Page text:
Texas abortion ban can go back into effect, Fifth Circuit Court of Appeals rules
By Kate Smith
March 31, 2020 / CBS News
Texas will again be allowed to implement its temporary ban on abortion, the Fifth Circuit Court of Appeals ruled Tuesday afternoon. Per the order, any abortion "not medically necessary to preserve the life or health" of the patient must be halted as part of the state's directive suspending "non-essential" medical procedures amid the coronavirus pandemic.
The ban was briefly lifted on Monday evening when a lower court ruled the suspension of abortion services was unconstitutional and in violation of Supreme Court precedent, including Roe v. Wade, the 1973 decision that legalized abortion nationwide.
Anti-Abortion Groups Ask Trump’s HHS to Use COVID-19 Outbreak to Stop Abortion
Anti-abortion organizations had a list of suggestions for how the Trump administration could take advantage of the COVID-19 outbreak to cut off access to abortion care.
Mar 24, 2020
Officials from anti-abortion organizations asked the Trump administration on Tuesday to take steps to halt abortion access as part of the federal government’s response to the COVID-19 crisis.
Anti-abortion groups, led by Trump ally and Susan B. Anthony List President Marjorie Dannenfelser, wrote in a letter to U.S. Health and Human Services (HHS) Secretary Alex Azar that clinics continuing to provide abortion care during the COVID-19 outbreak are “compounding one crisis with another.”
Indie Abortion Clinics Can’t Be Replaced, but They’re Dying Out
Abortion clinics that aren't connected to large national organizations like Planned Parenthood provide more than half of all abortions.
by Marie Solis
Dec 23 2019
Laurent Delli-Bovi is used to operating her Brookline, Massachusetts, abortion clinic in a state of financial precarity. Women's Health Services, which has been around for almost 28 years, has been in the red for the last 13 of them.
Delli-Bovi, the clinic's medical director, said those years have mostly consisted of "robbing Peter to pay Paul": putting off paying some bills in favor of more urgent ones. The independent clinic runs on a "day-to-day" basis, its future never guaranteed.
New Obamacare Rule Will Require Separate Premium Payments for Abortion Coverage
Dec 21, 2019
On Friday, the U.S. Department of Health and Human Services released a new rule that will require insurers through the Affordable Care Act marketplace to bill separately for abortion coverage. This administrative change could affect more than 3 million people with abortion coverage.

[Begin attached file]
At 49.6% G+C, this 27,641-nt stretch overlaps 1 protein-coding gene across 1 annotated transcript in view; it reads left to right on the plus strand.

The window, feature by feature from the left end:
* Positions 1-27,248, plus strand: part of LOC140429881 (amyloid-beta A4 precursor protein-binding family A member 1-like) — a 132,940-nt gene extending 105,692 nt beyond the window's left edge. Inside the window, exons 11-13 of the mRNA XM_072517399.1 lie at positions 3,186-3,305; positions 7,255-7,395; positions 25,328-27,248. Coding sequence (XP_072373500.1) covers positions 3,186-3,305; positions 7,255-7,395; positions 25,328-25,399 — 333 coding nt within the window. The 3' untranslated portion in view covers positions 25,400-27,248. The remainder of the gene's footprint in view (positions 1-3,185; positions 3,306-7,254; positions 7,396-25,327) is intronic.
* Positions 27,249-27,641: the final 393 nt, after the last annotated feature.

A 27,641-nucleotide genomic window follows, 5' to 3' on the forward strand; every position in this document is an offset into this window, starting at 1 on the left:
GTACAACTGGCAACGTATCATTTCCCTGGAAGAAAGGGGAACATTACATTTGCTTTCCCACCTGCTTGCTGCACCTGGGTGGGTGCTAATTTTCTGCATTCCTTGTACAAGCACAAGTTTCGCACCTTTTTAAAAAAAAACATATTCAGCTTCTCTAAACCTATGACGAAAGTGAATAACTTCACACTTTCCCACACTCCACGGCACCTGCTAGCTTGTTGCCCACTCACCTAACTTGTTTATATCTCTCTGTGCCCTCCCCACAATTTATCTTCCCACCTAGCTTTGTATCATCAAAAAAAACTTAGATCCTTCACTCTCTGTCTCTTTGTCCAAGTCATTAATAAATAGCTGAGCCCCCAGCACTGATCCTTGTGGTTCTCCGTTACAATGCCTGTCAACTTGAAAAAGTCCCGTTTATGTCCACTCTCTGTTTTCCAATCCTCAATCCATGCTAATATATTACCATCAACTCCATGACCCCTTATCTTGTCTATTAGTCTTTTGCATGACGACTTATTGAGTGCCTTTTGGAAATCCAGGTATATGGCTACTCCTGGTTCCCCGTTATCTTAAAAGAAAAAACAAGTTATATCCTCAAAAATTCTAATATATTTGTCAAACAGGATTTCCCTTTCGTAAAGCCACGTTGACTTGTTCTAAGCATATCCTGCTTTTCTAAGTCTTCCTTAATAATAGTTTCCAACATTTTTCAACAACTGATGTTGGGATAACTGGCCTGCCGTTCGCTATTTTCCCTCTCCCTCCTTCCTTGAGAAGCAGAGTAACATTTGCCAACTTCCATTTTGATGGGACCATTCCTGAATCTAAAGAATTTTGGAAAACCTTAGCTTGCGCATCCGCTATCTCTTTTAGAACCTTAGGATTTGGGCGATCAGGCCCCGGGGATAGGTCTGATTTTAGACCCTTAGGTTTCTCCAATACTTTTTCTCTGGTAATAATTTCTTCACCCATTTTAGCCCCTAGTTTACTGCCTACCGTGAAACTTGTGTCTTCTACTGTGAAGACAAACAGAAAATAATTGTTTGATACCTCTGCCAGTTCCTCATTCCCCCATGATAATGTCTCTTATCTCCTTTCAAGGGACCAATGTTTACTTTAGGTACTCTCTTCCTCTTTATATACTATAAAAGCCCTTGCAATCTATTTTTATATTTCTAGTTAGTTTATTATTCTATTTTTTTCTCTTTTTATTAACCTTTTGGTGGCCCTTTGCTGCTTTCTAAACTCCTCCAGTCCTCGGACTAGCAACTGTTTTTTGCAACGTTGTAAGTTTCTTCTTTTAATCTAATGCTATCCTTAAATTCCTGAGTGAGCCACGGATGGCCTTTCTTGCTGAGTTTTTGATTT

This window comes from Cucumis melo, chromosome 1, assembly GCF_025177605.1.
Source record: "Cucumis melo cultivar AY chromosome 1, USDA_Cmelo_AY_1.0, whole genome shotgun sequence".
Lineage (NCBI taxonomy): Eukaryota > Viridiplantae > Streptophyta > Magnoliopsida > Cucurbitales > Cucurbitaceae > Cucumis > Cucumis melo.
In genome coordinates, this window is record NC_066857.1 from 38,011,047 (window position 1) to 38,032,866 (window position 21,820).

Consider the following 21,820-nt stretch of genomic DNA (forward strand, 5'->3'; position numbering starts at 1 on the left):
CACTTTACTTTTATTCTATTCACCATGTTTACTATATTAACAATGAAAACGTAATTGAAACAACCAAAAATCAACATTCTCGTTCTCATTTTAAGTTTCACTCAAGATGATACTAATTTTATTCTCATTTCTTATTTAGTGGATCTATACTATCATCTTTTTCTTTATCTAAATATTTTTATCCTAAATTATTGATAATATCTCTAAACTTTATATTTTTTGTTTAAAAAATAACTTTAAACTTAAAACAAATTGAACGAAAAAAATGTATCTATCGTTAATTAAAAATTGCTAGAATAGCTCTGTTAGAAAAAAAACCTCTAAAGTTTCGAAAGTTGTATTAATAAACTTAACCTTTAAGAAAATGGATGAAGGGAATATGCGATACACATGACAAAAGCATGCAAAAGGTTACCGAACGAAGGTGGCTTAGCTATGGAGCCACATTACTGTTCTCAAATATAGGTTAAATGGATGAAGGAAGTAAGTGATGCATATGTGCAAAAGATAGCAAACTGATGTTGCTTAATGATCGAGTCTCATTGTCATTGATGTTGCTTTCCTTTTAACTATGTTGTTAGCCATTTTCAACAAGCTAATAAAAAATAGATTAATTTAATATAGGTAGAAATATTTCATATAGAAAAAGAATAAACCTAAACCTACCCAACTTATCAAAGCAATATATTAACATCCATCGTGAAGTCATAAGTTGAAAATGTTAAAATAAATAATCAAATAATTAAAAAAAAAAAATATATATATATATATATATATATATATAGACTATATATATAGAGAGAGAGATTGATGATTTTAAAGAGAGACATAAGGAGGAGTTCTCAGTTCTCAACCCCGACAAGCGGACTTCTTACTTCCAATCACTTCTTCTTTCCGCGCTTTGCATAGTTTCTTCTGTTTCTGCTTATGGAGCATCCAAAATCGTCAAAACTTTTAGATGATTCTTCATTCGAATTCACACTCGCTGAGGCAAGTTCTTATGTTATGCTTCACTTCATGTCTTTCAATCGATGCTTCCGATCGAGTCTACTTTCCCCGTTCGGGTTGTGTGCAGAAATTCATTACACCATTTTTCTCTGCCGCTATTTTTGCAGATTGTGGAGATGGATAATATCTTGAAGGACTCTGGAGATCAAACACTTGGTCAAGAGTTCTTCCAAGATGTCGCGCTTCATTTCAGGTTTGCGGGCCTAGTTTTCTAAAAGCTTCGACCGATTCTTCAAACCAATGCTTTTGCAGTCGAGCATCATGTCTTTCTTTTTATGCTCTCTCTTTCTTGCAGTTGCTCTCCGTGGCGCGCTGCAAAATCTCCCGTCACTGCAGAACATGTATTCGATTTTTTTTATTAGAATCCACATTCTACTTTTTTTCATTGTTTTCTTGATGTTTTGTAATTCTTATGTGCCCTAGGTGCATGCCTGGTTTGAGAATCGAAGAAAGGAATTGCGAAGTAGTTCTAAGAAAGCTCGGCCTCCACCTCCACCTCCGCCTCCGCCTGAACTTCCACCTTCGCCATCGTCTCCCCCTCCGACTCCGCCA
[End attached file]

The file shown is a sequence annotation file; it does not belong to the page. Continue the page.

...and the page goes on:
If an insurance plan through the ACA marketplace includes abortion coverage, the insurer will be required to bill two premium payments: one for the health care policy and another for the policy’s abortion coverage. Here’s the full rule from the Federal Register.
Planned Parenthood Launches Abortion-Finder Tool
By Marie Lodi
Nov. 13, 2019
This past year, the abortion rights of women throughout the country have been threatened by lawmakers hellbent on denying them the right of their own bodily autonomy. There have been a total of 26 anti-abortion bills passed in states such as Georgia, Louisiana, and Alabama, the last of which bans all abortion with no exceptions for cases that involve rape or incest. (The ban is currently temporarily blocked by a federal judge.) After noticing that one of the most-searched phrases on its website is “abortion near me,” Planned Parenthood launched a new online tool called the Abortion Care Finder.
People who visit Planned Parenthood’s website will receive information about the nearest abortion centers, as well as any state requirements they would need, after they input personal information like their age, zip code, and first day of their last period. According to Planned Parenthood, users had come to its website searching for information on getting an abortion in their area as well as different abortion methods.
Abortion After the Clinic
As Republican lawmakers try to legislate it out of existence, the future of reproductive healthcare may be at home.